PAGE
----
And if you are sailing with Fred. Olsen, Cruise & Maritime Voyages, Saga Cruises or P&O Cruises -- all have sterling prices on board, so your on board spending won't be impacted if the exchange rate changes.
Mike Hall, marketing director at Cruise & Maritime Voyages (CMV), said: "With almost 75% of our 2020 cruise programme sold, our customers’ decision to cruise with us does not appear to be af-fected by Brexit."
P&O Cruises has issued a "Brexit Promise". A statement on its website reads: "P&O Cruises has hundreds of holidays sailing direct from the UK, the ultimate way to get your holiday off to a relaxing start."
Cunard Line states: "In addition to the reassurances provided by UK Government guidance and existing protection afforded by EU regulations, Cunard is a trusted international British brand which offers peace of mind to guests holidaying with us, gained through over 178 years of experience.
"As a business we continue to plan against scenarios that Brexit may result in, and can assure all guests that if there are any changes that affect the way we travel we shall ensure these have as little impact as possible."
Meanwhile, Scenic and Emerald Waterways’ Scenic Brexit Assurance offers peace of mind in light of Brexit. The Assurance guarantees that, when booked before December 31 2020, nothing will af-fect the price travellers pay for their holiday; even if travelling beyond 2020, guests will enjoy the same service for the same price.
Colin Downing, managing director UK, Scenic Group commented: "Post the general election it’s pleasing to see a solid sales performance over the last four weeks. Thus far in 2020 it has become clear that there has been lot of pent up demand, and now with Brexit almost behind us and reas-surance from the government that all is back to normal across Europe in relation to EHIC cards, passports, driving licences, use of same gates at border check points etc, there is a welcome re-turn in consumer confidence."
Europe’s largest river cruise operator, CroisiEurope, also has a Brexit Price Guarantee which states that CroisiEurope will not add any surcharge, or change the price of a booking after it is con-firmed and full payment taken, for any reason directly related to negative exchange rate move-ments as a result of Brexit.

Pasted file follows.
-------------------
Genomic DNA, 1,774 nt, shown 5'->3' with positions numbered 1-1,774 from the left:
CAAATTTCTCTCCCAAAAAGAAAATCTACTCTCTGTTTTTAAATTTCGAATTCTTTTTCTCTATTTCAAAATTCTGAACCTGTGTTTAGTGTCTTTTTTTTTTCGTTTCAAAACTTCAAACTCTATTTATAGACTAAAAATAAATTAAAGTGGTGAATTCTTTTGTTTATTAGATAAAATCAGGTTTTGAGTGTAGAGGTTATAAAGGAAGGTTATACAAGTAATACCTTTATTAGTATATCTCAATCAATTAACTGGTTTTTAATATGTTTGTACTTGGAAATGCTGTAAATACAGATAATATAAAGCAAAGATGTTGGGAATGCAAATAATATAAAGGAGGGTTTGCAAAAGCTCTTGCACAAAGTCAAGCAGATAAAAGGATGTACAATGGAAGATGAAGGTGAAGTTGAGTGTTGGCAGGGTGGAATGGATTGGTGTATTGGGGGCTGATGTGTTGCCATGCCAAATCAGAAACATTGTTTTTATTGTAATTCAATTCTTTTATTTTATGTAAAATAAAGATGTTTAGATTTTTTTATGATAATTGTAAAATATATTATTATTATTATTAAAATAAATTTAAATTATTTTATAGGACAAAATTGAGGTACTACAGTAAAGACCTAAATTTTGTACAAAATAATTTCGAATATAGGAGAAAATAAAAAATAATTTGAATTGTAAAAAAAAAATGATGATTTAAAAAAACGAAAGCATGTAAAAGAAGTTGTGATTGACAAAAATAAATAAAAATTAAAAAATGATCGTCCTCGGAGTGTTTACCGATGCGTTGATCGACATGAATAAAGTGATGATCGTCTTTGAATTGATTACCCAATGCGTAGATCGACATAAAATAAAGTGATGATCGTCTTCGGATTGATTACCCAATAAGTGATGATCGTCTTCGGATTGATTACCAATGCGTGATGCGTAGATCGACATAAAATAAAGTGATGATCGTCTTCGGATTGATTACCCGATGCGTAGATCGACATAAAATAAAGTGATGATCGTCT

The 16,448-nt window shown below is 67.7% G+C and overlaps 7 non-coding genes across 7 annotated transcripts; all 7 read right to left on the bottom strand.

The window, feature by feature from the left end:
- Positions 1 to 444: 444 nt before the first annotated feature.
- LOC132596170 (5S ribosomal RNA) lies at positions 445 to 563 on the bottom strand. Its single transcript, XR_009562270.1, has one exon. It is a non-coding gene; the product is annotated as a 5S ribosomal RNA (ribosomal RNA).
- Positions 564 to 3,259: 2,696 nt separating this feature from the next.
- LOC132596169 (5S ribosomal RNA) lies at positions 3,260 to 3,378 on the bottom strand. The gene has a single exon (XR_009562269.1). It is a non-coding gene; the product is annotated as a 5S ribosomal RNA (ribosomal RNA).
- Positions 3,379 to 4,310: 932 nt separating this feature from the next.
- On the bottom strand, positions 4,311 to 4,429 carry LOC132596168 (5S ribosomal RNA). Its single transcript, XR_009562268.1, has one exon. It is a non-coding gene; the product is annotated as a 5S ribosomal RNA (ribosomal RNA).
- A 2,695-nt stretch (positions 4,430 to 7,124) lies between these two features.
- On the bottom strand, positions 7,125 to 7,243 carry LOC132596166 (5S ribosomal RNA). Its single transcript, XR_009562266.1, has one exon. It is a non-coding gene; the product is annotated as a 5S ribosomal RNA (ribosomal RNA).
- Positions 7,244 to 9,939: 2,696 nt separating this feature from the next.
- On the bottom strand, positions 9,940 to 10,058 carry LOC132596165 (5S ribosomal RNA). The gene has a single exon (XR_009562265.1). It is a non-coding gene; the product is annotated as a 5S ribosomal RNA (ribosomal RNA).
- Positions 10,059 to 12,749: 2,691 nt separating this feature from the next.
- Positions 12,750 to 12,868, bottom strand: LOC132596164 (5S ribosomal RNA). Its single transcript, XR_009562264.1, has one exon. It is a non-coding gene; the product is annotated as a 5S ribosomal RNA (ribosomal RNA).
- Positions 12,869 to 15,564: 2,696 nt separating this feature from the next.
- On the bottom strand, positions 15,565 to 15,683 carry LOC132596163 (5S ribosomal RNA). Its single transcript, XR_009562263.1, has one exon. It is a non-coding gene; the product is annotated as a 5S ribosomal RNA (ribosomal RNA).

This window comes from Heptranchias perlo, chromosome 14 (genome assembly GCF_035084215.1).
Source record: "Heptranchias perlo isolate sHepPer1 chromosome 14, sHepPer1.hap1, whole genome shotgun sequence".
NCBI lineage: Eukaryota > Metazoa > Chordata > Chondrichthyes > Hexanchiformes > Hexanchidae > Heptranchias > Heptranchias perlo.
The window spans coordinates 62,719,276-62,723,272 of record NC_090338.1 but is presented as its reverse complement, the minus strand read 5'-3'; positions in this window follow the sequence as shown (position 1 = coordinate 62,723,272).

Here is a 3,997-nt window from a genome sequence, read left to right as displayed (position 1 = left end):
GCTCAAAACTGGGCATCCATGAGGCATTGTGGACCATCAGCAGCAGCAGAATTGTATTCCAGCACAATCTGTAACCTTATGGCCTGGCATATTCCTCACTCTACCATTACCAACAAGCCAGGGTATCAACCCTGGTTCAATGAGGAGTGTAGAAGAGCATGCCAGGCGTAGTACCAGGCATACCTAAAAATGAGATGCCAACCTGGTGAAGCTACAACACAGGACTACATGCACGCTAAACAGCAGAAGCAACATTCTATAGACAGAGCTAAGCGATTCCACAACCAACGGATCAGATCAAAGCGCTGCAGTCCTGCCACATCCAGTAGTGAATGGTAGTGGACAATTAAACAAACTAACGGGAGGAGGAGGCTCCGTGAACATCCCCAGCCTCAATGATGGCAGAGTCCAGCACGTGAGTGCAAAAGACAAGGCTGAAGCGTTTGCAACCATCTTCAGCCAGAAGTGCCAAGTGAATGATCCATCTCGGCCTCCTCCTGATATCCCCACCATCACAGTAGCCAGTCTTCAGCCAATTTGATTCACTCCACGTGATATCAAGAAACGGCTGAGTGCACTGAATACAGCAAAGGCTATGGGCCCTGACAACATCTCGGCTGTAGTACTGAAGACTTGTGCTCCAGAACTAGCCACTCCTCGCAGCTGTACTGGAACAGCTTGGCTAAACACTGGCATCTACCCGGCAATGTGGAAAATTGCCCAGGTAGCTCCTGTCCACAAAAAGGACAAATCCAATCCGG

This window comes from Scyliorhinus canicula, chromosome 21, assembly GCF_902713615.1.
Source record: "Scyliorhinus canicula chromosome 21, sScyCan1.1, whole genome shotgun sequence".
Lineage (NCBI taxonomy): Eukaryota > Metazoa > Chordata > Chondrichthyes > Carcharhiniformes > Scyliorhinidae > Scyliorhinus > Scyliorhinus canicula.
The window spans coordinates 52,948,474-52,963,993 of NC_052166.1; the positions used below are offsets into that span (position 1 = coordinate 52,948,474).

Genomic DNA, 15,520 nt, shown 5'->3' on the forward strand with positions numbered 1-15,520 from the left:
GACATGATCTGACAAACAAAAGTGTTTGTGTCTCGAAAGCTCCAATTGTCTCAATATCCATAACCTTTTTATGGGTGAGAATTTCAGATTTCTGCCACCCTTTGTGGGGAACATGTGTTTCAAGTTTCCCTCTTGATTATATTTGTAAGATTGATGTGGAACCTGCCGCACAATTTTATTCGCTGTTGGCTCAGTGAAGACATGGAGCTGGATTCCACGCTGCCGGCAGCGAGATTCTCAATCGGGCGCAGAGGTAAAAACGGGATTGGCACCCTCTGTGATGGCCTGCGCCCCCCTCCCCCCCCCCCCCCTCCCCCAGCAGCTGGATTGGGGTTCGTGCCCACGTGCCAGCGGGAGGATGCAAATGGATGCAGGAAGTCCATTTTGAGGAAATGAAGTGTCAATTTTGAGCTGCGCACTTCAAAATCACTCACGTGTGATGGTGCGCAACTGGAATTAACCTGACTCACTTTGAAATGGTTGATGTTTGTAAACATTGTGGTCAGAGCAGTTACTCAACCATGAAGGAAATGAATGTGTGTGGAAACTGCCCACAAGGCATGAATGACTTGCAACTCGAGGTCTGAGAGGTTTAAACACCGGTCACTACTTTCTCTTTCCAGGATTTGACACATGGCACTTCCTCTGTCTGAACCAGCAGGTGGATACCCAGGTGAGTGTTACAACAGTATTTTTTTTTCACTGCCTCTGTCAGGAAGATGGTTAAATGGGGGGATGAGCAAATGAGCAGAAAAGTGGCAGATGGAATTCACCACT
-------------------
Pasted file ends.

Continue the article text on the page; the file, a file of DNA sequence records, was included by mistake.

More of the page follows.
There have been rumours that, in the event of the UK leaving the EU, visas would be required when travelling to Europe.
The European Parliament has confirmed that UK travellers will not need a visa to travel to the EU for short stays after Brexit -- even in the event of a no-deal exit. UK citizens will be able to visit the EU for up to 90 days within a 180-day period without a visa.
On April 4 2019, the European Parliament approved legal changes to ensure that UK citizens will not need a visa to travel to the EU for short stays after Brexit – even in the event of a no-deal exit. ABTA is also providing advice to travellers about visiting the EU after Brexit, with the latest infor-mation available at www.abta.com/Brexit.
Mark Tanzer, chief executive of ABTA, The Travel Association, said: “The vote provides absolute certainty that UK holidaymakers and business travellers will be able to travel visa-free to Europe, deal or no deal.
“It follows on from the confirmation a few weeks ago that flights will continue to operate, even in a no deal. This means that two of the most important concerns for UK tourists and business travellers visiting the EU have been addressed and will provide a further boost to confidence about travel to the EU after Brexit.”
Check your passport – should the UK leave the EU without a deal, those planning to travel abroad will be required to have six months validity left on their passport on the day of travel from the UK to the EU.
So you’ve booked your cruise and there are flights involved to get you to and from your departure point. Will you still be able to get there?
If a deal is agreed, the UK will be in a transition period and flights will operate as normal until December 2020. Thanks to the EU’s passenger rights legislation, if travellers suffer avoidable cancellations or delays to their journey, they can be compensated.
Even in a no-deal scenario, under existing contingency arrangements, the European Commission said that UK airlines would still operate between the UK and the EU under contingency legislation. The UK Government has offered similar assurances for EU airlines.